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Fall 2017
Oct 18, 2018
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GOVT 393 - Comparative Pol Theory
This course focuses on the writings of political theorists who wrote within and contributed to traditions of thought that originate from diverse times and places--ancient China, ancient Greece, the medieval Islamic world, early modern and modern Europe, and the modern and contemporary Middle East and South Asia, to name a few. While they wrote in diverse contexts, the thinkers we study are often in dialogue with one another. We begin the course with Plato and his medieval Muslim interlocutors, Al-Farabi and Avicenna, focusing on their discussions of how to attain knowledge of the good, a good that we--or at least some of us--must understand if we are ever to understand the good political order. In the second part of the course, we study early modern and modern European political thought, where we encounter philosophers who are more concerned with the real rather than the ideal, with individual liberty rather than the good. Finally, in the last part of the course, we read contemporary theorists of democracy and liberalism, as well as thinkers--from both within and outside of the "Western" tradition--who critique democracy and liberalism on the basis of centuries-old traditions they believe are still relevant to the modern world. These thinkers urge a renewed interest not just in compromise, but in conviction, not just in liberty, but in well-being, not just in events that occur in public fora, but in the relationships that we cultivate with others and the change and development that occur in our souls.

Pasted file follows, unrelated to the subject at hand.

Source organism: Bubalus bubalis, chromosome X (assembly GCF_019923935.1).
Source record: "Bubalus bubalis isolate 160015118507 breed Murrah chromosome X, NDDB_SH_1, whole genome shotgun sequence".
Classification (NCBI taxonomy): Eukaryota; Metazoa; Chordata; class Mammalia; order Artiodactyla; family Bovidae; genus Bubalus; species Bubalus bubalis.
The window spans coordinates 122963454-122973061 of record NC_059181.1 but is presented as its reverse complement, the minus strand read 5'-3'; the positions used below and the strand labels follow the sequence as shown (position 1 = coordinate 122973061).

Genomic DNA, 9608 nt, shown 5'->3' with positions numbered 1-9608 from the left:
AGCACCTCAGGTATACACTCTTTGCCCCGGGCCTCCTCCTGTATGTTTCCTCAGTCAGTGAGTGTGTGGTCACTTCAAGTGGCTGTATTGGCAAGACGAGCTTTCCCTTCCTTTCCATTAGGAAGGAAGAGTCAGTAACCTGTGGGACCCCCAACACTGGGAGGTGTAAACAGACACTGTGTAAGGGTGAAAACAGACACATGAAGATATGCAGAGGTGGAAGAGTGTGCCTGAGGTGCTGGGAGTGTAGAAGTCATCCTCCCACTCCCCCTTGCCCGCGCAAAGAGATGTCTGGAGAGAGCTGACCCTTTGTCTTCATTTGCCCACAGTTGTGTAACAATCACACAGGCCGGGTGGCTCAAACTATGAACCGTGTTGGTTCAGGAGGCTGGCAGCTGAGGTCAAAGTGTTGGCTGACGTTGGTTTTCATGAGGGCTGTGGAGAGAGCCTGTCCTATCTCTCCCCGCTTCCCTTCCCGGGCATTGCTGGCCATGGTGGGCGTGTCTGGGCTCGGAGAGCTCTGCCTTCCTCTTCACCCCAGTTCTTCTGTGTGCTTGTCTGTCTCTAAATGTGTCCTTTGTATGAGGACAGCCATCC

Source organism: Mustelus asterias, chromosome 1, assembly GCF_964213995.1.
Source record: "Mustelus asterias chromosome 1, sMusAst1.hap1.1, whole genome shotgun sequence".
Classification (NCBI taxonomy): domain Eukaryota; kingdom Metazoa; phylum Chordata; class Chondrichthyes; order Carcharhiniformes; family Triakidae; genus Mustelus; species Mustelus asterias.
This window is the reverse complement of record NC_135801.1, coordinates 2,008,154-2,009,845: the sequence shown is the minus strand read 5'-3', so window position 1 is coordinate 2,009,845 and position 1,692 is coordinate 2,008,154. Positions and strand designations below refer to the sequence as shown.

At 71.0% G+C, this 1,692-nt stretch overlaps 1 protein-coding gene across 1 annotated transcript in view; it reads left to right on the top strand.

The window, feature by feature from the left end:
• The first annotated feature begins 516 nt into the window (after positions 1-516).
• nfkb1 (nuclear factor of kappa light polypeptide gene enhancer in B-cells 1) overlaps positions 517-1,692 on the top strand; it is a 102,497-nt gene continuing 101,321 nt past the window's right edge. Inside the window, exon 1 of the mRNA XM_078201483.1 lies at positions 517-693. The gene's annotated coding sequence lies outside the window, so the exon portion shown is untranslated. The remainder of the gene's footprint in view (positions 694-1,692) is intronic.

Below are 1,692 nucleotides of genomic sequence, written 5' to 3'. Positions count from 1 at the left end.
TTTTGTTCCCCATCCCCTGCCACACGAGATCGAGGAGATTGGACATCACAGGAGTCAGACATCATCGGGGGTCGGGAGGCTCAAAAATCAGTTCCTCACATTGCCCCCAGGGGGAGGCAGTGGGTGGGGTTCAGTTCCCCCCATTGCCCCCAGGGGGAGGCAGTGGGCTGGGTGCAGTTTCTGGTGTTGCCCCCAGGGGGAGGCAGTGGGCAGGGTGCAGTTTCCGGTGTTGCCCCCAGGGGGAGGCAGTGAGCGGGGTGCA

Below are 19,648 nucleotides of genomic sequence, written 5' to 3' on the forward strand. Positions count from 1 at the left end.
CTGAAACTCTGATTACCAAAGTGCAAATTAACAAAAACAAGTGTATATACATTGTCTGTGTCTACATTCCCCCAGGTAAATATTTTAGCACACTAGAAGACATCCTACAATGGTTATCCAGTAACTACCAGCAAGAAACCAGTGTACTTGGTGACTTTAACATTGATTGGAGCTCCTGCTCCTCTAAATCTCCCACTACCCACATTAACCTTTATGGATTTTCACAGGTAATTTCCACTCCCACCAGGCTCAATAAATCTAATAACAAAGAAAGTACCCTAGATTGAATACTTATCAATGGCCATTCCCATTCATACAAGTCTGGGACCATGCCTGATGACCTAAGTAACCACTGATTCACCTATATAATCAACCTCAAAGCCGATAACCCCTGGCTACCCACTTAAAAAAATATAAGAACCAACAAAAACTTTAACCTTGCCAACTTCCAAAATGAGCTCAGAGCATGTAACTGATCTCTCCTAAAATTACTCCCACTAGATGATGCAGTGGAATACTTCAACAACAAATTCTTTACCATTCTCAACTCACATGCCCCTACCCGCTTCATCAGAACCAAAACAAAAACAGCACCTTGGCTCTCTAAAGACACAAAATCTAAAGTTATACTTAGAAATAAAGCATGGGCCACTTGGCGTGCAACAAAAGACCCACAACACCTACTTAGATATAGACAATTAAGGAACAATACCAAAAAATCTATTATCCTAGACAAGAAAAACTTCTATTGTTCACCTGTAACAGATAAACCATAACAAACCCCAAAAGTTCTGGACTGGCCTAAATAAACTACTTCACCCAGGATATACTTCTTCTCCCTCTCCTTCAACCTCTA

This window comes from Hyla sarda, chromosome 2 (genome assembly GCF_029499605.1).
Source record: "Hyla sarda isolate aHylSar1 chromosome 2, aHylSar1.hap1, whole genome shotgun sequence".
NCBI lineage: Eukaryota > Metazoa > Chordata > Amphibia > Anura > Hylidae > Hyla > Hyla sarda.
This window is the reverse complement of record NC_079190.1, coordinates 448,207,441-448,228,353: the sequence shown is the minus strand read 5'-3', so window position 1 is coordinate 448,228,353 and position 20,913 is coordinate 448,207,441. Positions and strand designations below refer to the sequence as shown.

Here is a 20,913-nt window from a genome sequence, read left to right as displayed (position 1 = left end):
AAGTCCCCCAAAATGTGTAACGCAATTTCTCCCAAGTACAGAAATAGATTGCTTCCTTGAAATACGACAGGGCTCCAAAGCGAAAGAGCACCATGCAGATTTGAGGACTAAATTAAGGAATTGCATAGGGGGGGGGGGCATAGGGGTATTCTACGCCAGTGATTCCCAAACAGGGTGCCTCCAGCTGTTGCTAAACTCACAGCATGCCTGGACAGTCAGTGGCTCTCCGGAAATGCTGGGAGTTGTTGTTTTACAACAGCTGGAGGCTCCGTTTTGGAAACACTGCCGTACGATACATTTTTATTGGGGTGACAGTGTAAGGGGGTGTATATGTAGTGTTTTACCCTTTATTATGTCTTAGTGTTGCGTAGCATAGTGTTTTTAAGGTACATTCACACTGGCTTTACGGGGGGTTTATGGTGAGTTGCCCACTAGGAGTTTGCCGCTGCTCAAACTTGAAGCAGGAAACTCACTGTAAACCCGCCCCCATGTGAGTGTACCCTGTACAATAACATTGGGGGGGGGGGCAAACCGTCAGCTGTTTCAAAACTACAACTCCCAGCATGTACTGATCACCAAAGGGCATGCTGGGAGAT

Nura Hossainzadeh is a postdoctoral fellow in the Department of Government who is working on a book manuscript on Ruhollah Khomeini's political thought, Islamic political thought, and inter-cultural political theory. 

3.000 Credit hours
3.000 Lecture hours
0.000 Lab hours

Levels: MN or MC Graduate, Undergraduate
Schedule Types: Lecture

Government Department

Course Attributes:
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